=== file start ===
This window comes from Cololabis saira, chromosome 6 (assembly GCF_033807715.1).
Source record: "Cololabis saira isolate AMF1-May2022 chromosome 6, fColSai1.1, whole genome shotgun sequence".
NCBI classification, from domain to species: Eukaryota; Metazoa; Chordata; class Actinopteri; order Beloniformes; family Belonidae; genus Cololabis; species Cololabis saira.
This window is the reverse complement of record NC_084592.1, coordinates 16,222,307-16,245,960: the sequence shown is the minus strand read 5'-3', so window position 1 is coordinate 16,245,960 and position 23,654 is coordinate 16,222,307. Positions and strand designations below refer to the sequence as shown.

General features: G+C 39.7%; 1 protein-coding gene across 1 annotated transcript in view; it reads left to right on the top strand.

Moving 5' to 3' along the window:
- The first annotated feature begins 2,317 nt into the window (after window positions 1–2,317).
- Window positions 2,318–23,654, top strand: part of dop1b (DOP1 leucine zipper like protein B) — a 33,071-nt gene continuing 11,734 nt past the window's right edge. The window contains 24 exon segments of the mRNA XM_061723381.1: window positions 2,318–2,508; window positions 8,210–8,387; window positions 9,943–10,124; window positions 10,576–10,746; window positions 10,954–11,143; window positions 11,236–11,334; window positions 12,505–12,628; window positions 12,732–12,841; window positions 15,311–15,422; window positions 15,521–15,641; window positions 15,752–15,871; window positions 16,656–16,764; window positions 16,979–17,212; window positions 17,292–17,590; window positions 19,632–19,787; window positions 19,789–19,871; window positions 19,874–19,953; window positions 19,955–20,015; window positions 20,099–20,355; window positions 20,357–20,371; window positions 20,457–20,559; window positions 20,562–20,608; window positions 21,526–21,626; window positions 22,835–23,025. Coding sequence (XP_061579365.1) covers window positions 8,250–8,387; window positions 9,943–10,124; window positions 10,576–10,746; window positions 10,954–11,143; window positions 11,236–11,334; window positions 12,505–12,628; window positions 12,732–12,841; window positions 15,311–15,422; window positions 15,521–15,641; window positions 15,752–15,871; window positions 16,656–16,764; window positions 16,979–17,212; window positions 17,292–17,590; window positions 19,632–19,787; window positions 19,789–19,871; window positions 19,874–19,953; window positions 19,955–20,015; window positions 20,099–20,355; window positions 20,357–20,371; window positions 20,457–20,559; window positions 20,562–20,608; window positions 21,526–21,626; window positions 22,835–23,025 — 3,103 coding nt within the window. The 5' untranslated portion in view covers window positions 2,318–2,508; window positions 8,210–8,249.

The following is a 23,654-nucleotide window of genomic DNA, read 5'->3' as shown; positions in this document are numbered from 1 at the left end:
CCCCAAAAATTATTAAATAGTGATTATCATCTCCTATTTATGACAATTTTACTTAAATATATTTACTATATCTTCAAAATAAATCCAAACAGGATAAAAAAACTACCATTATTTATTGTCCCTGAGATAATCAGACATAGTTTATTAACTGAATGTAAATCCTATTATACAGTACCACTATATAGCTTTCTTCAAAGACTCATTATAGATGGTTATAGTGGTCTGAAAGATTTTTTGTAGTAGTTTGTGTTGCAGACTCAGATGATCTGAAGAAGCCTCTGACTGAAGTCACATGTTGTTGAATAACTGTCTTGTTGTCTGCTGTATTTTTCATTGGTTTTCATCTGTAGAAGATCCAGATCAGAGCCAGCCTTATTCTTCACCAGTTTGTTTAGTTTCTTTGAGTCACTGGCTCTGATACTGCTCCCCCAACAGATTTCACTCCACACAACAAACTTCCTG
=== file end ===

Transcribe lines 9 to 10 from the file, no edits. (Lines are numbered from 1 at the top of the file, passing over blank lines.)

The following is a 23,654-nucleotide window of genomic DNA, read 5'->3' as shown; positions in this document are numbered from 1 at the left end:
CCCCAAAAATTATTAAATAGTGATTATCATCTCCTATTTATGACAATTTTACTTAAATATATTTACTATATCTTCAAAATAAATCCAAACAGGATAAAAAAACTACCATTATTTATTGTCCCTGAGATAATCAGACATAGTTTATTAACTGAATGTAAATCCTATTATACAGTACCACTATATAGCTTTCTTCAAAGACTCATTATAGATGGTTATAGTGGTCTGAAAGATTTTTTGTAGTAGTTTGTGTTGCAGACTCAGATGATCTGAAGAAGCCTCTGACTGAAGTCACATGTTGTTGAATAACTGTCTTGTTGTCTGCTGTATTTTTCATTGGTTTTCATCTGTAGAAGATCCAGATCAGAGCCAGCCTTATTCTTCACCAGTTTGTTTAGTTTCTTTGAGTCACTGGCTCTGATACTGCTCCCCCAACAGATTTCACTCCACACAACAAACTTCCTG